This term, however, I am determined to develop their leaderships skills as well as their technology skills. We have so many resources across our site that aren’t being used and then I hear teachers from other schools wishing for just a fraction of what we have. I believe that the SDLs can contribute to solving this problem over time.

Today was Day 1 with the first group of SDLs – there were six Year 6/7s and one Year 4. I thought it would be fairly easy working with this small group, particularly seeing as another teacher was supporting us. But again, the scaffolding was more than I imagined. We started by discussing all of the technology that we have available in our school and students were able to mention the obvious – laptops, iPads and interactive whiteboards. And then, they were stumped! With a few prompting questions, they were on their way and listed a lot of what we have available: Minecraft, Spheros, LEGO Mindstorms, Pivot, Scratch, Littlebits, Hyperpad, Ozobots, Beebots, Drones, MaKey MaKey and 3D Printers. From there, we talked about how we could find out about what’s being used and how we could get more being used to support learning. The first idea was to installing cameras and surveil staff! After some more prompting questions, they decided that they wanted to survey staff and students. We agreed that five questions would be plenty whilst not asking too much time from staff. After splitting into two groups, the SDLs developed their questions and included possible responses.


Originally, I had planned that even weeks would be when students focused on the leadership aspect and odd weeks would be when they completed their own projects to develop their tech skills. However, we were 45 minutes into the session today when we had finished developing the survey questions and I could see their interest was waning. As a result, the structure will change to each session having a 45 minute leadership component and a 45 minute project session.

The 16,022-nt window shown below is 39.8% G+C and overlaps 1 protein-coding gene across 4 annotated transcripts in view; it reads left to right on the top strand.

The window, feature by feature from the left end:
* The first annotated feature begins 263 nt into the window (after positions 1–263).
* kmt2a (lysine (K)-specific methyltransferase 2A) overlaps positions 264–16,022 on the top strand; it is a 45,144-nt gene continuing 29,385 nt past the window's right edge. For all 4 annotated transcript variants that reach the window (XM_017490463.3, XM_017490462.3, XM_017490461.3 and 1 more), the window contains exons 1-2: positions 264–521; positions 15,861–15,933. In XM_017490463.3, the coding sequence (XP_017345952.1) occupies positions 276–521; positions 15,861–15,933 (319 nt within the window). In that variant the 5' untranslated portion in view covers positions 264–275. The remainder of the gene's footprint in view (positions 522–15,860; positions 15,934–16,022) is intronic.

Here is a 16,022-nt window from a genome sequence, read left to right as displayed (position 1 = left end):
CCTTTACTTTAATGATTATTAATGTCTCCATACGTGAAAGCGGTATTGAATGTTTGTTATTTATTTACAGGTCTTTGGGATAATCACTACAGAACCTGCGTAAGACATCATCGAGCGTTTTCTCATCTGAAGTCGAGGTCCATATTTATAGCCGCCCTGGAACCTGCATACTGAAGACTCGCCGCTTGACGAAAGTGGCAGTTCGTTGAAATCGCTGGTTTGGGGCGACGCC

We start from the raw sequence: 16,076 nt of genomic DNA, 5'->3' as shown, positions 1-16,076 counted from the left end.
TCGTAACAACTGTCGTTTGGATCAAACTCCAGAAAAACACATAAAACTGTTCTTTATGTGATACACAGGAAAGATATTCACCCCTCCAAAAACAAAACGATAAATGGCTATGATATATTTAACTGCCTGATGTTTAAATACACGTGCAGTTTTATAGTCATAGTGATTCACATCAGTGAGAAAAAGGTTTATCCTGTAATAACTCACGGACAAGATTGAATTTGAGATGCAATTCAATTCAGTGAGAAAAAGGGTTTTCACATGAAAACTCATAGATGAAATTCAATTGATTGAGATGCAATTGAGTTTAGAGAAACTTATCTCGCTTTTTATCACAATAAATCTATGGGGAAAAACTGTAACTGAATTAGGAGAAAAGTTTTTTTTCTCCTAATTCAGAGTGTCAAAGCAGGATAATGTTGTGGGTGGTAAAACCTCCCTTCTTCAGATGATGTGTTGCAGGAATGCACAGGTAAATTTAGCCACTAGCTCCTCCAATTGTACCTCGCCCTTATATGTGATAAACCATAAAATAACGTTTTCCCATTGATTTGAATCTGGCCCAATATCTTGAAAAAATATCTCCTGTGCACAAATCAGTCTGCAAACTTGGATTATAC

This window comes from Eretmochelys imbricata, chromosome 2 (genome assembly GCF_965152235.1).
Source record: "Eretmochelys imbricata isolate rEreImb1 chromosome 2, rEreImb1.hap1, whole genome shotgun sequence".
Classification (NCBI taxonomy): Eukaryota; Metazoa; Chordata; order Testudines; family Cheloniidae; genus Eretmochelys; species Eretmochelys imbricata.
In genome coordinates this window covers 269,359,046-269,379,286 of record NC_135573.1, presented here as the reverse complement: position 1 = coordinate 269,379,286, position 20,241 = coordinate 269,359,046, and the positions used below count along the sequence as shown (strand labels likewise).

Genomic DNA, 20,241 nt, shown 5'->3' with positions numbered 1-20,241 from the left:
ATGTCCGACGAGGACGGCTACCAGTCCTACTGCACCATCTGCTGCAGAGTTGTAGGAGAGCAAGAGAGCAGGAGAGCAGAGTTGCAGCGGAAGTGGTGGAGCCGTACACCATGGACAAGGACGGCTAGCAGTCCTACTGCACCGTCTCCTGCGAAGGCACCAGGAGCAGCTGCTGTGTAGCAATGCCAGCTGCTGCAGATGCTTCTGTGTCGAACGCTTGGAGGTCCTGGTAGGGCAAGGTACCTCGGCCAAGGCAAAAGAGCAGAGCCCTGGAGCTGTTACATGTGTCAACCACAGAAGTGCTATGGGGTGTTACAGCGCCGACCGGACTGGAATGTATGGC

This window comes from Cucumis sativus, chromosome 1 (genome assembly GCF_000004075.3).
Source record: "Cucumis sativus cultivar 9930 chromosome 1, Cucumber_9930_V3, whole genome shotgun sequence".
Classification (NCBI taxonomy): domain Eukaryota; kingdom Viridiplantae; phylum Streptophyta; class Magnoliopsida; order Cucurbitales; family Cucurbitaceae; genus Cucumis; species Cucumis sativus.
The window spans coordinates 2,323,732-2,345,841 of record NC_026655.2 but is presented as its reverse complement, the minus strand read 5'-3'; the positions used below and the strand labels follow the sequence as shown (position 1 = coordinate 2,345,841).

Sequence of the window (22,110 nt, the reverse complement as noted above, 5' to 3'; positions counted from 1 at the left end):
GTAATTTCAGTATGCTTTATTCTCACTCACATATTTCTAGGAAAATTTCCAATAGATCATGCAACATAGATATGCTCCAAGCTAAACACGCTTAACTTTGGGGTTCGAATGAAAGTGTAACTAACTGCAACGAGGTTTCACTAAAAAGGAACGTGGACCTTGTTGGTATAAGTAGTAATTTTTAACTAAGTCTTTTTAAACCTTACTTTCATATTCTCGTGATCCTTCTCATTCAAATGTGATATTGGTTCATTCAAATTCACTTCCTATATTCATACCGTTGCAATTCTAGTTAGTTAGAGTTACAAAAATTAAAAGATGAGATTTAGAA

Leading Change: It Doesn’t Have To Be From The Top


At the beginning of the year, my Principal asked me if I wanted to join the ‘Future Leaders’ Program in our partnership. In the previous year, I had backfilled a leadership position for a couple of weeks and then applied for a Coordinator position that had been advertised at another site. I wasn’t quite sure how I ended up in this direction, but it felt like this was the next step. I was pretty excited that I had been considered, plus it gave me the chance to work with Education Changemakers, so I was in.

On the first day of the program back in April, I looked around the room at the ‘collective genius’ and I felt like a fraud. The people around me looked confident and sounded so sure of what they were saying. What was I doing here? I didn’t belong. I wasn’t in a leadership position, so how could I possibly lead?

We were asked what we wanted to get out of this program. I wanted to know how to strategically lead and implement change / programs, how to get staff ‘on board’ with changes and how to effectively use my leadership style. A lot of this was due to previous years where I had been trialling some new practices in personalised learning and digital technologies, but despite sharing this with others, no one was really keen to take it on themselves. Upon reflection now, I think what I lacked was the proof that it was working (at least it was with my class) and the means to be able to provide support to others. I kind of just said, “This is what I have been doing.” I didn’t encourage them to trial it, I didn’t provide them with support and I didn’t explain the rationale behind it. These were the skills that I wanted to develop throughout this program.

After spending four days with Louka and Mike from Education Changemakers, my view of leadership has changed and I am developing my skills so that I can lead more effectively, even if I’m not in a leadership position:

  1. Leading change has to be consultative and collaborative. We can’t do it all by ourselves.